Women in Theatre and Screen on building a profile
Women in Theatre and Screen (WITS) used rewards-based platform Pozible to run their MATCH campaign.
Women in Theatre and Screen ran a great crowdfunding campaign to raise funds for Festival Fatale – the organisation’s most ambitious undertaking to date. WITS’ Pozible campaign raised more than $12,000 over 60 days.
At a glance:
- Project: Women in Theatre and Screen – Festival Fatale
- Platform: Pozible
- $ raised: $12,310
- Donors: 160
Tell us about your campaign and any unexpected results.
WITS: We launched the campaign and the video with a drinks and networking event, in conjunction with the celebration of another WITS project: the launch of a new Australian playwriting database in collaboration with Australianplays.org.au. This was another WITS initiative that highlighted works by, about and for Australian women.
We distributed a media release and achieved coverage in The Guardian, Daily Review and Broadway World. Throughout the campaign, we made regular posts and updates through social media channels, Facebook and Twitter.
Our reward options for donors included: thank you ‘shout-outs’ on social media, Festival passes, informal one-on-one mentoring sessions with the Festival organisers and WITS collective members, specialist theatre workshops in clowning, improvisation and performing Shakespeare, and – during the Festival – public acknowledgement of major donors.
The result of the Pozible campaign was $12,310 raised for the Festival plus the pledged support from Creative Partnerships MATCH for $8,000. While we expected we would exceed our original target of $8,000, the final total went well beyond our expectations.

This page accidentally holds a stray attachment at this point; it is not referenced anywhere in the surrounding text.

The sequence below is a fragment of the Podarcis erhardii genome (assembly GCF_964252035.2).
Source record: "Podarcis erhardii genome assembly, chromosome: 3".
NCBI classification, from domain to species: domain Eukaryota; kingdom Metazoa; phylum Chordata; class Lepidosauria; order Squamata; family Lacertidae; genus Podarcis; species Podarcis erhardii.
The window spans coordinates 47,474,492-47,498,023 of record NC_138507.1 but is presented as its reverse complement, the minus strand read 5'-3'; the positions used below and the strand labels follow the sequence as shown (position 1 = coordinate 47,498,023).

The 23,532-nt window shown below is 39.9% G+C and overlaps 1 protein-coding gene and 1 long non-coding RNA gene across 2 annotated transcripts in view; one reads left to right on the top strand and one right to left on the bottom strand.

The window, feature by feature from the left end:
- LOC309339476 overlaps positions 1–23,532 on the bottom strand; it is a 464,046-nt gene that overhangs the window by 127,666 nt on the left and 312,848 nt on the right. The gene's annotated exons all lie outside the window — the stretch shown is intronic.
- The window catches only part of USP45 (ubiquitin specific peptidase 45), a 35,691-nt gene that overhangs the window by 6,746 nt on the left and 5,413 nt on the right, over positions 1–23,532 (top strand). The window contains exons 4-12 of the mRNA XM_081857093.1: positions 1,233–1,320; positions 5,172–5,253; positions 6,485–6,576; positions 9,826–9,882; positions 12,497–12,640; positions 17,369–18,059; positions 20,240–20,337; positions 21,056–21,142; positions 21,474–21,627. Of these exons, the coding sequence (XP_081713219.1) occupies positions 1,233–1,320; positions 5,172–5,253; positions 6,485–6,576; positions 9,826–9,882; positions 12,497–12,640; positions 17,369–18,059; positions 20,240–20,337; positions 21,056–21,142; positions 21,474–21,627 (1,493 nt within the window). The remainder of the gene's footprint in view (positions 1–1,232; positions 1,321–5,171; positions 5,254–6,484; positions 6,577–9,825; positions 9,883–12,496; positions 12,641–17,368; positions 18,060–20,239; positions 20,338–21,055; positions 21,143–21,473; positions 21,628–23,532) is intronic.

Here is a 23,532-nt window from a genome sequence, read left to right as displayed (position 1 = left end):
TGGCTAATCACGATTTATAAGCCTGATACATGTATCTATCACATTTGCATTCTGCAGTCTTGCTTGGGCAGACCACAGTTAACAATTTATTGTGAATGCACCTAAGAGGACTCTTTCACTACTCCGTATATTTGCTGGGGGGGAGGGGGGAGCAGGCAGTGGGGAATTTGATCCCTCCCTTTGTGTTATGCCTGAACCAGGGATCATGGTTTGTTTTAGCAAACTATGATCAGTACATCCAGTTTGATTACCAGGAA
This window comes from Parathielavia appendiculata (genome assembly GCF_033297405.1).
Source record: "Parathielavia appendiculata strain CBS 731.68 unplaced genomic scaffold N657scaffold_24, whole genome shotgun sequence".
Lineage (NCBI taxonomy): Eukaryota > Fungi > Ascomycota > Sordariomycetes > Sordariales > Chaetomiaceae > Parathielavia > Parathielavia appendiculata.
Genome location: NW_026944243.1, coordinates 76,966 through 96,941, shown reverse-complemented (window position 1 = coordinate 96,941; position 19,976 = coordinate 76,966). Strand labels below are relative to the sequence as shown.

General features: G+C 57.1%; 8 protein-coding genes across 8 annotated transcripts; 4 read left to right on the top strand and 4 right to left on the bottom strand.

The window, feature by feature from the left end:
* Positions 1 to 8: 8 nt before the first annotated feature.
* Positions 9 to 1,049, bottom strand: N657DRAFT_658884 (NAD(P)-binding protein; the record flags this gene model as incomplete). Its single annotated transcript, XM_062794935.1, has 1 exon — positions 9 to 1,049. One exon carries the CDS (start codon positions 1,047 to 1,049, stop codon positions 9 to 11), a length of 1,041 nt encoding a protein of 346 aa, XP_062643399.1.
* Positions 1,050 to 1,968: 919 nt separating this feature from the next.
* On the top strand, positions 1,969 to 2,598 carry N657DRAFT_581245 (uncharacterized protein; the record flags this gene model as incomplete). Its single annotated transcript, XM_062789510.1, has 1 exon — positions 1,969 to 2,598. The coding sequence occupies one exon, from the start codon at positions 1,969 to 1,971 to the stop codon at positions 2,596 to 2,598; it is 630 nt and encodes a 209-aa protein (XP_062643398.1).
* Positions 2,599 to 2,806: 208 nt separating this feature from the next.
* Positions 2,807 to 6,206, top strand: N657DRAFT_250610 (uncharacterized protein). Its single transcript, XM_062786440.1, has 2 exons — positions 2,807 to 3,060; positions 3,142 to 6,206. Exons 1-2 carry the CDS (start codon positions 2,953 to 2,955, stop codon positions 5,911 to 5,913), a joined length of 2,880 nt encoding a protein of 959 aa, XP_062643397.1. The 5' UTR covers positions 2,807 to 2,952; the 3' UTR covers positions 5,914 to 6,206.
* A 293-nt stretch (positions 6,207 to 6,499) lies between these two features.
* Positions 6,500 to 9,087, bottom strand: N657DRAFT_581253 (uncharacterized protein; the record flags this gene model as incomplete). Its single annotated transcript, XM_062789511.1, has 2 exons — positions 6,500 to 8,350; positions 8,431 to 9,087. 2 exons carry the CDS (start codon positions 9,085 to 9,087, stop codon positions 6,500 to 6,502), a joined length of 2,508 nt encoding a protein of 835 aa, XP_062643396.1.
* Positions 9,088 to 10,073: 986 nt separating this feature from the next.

Was there any part of the campaign that you would do differently?
The rewards that provided our supporters with a service or a workshop were very successful, with strong take-up, and feedback that the artistic and/or professional benefits were real. Most of our supporters chose the one-on-one ‘industry mentoring chat’ for $35, the servicing of which ended up being quite time-consuming for the festival team.
However, the workshops were more efficient in that they were a group experience but still very satisfying for our participating supporters. Next time, I would re-arrange some of the crowdfunding rewards so that our time and expertise was used more efficiently. Instead of the one-on-one chats, a $35 ticket to a group talk with an industry speaker would achieve the desired result more efficiently.
How do you plan on engaging with your supporters in the short-term future?
All supporters were invited to the subsequent launch of the Festival program, which featured performances from local artists, keynote addresses from the Selection Panel and exciting announcements about the program.
Our supporters are also included on the Festival’s mailing list, receiving regular updates about the Festival, ticket sales and specials, as well as other WITS events such as workshops and panel discussions. Importantly, many supporters chose tickets to the Festival as their crowdfunding reward, and we look forward to having them in the theatre to experience what they have helped to create.
Although WITS has achieved a strong public profile among its constituents and engaged well and often with our supporters thus far, we are still a fledgling organisation. This Festival is our most ambitious event to date and the first of its kind in Sydney.
As a co- founder of WITS and someone fresh to producing and directing events, to have successfully created and managed this fundraising campaign has been hugely instructive.